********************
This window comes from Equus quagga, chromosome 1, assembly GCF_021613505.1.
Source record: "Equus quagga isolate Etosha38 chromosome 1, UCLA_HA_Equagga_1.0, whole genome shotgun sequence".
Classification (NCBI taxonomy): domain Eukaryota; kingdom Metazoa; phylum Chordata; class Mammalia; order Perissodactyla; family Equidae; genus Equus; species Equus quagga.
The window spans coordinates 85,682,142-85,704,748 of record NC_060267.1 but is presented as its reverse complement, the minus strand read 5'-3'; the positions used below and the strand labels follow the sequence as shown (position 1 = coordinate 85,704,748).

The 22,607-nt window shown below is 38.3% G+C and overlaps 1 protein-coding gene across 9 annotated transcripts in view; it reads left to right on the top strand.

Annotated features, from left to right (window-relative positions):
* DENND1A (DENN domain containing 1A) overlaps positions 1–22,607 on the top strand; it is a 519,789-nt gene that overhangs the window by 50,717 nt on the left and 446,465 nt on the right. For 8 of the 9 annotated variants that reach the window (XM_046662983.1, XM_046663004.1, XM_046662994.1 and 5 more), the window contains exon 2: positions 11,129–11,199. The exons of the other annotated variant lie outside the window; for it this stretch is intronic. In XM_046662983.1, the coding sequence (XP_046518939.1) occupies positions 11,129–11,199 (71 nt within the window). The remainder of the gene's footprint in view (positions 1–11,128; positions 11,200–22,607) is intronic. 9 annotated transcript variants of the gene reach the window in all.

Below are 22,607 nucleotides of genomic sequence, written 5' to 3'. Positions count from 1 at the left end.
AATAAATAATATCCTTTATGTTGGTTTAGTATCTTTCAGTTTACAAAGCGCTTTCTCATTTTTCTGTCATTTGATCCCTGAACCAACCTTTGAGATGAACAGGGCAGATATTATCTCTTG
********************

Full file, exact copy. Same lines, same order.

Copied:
This window comes from Equus quagga, chromosome 1, assembly GCF_021613505.1.
Source record: "Equus quagga isolate Etosha38 chromosome 1, UCLA_HA_Equagga_1.0, whole genome shotgun sequence".
Classification (NCBI taxonomy): domain Eukaryota; kingdom Metazoa; phylum Chordata; class Mammalia; order Perissodactyla; family Equidae; genus Equus; species Equus quagga.
The window spans coordinates 85,682,142-85,704,748 of record NC_060267.1 but is presented as its reverse complement, the minus strand read 5'-3'; the positions used below and the strand labels follow the sequence as shown (position 1 = coordinate 85,704,748).

The 22,607-nt window shown below is 38.3% G+C and overlaps 1 protein-coding gene across 9 annotated transcripts in view; it reads left to right on the top strand.

Annotated features, from left to right (window-relative positions):
* DENND1A (DENN domain containing 1A) overlaps positions 1–22,607 on the top strand; it is a 519,789-nt gene that overhangs the window by 50,717 nt on the left and 446,465 nt on the right. For 8 of the 9 annotated variants that reach the window (XM_046662983.1, XM_046663004.1, XM_046662994.1 and 5 more), the window contains exon 2: positions 11,129–11,199. The exons of the other annotated variant lie outside the window; for it this stretch is intronic. In XM_046662983.1, the coding sequence (XP_046518939.1) occupies positions 11,129–11,199 (71 nt within the window). The remainder of the gene's footprint in view (positions 1–11,128; positions 11,200–22,607) is intronic. 9 annotated transcript variants of the gene reach the window in all.

Below are 22,607 nucleotides of genomic sequence, written 5' to 3'. Positions count from 1 at the left end.
AATAAATAATATCCTTTATGTTGGTTTAGTATCTTTCAGTTTACAAAGCGCTTTCTCATTTTTCTGTCATTTGATCCCTGAACCAACCTTTGAGATGAACAGGGCAGATATTATCTCTTG